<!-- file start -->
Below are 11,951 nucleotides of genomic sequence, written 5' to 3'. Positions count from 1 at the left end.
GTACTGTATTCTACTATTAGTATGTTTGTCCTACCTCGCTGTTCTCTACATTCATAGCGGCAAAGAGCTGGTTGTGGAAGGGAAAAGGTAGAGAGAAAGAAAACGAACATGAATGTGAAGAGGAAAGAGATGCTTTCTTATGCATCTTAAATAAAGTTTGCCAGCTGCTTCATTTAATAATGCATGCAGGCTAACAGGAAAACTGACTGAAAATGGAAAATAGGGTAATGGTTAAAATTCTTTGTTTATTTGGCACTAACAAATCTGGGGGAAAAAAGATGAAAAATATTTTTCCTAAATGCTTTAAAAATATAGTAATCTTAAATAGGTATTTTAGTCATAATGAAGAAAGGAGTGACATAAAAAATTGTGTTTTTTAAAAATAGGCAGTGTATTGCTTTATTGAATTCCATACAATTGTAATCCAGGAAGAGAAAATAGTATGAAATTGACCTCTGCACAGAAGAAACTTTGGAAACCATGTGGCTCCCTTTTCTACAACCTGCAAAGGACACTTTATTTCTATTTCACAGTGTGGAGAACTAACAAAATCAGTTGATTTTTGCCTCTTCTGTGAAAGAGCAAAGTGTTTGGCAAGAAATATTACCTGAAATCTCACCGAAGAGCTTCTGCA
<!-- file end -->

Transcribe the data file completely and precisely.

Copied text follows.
Below are 11,951 nucleotides of genomic sequence, written 5' to 3'. Positions count from 1 at the left end.
GTACTGTATTCTACTATTAGTATGTTTGTCCTACCTCGCTGTTCTCTACATTCATAGCGGCAAAGAGCTGGTTGTGGAAGGGAAAAGGTAGAGAGAAAGAAAACGAACATGAATGTGAAGAGGAAAGAGATGCTTTCTTATGCATCTTAAATAAAGTTTGCCAGCTGCTTCATTTAATAATGCATGCAGGCTAACAGGAAAACTGACTGAAAATGGAAAATAGGGTAATGGTTAAAATTCTTTGTTTATTTGGCACTAACAAATCTGGGGGAAAAAAGATGAAAAATATTTTTCCTAAATGCTTTAAAAATATAGTAATCTTAAATAGGTATTTTAGTCATAATGAAGAAAGGAGTGACATAAAAAATTGTGTTTTTTAAAAATAGGCAGTGTATTGCTTTATTGAATTCCATACAATTGTAATCCAGGAAGAGAAAATAGTATGAAATTGACCTCTGCACAGAAGAAACTTTGGAAACCATGTGGCTCCCTTTTCTACAACCTGCAAAGGACACTTTATTTCTATTTCACAGTGTGGAGAACTAACAAAATCAGTTGATTTTTGCCTCTTCTGTGAAAGAGCAAAGTGTTTGGCAAGAAATATTACCTGAAATCTCACCGAAGAGCTTCTGCA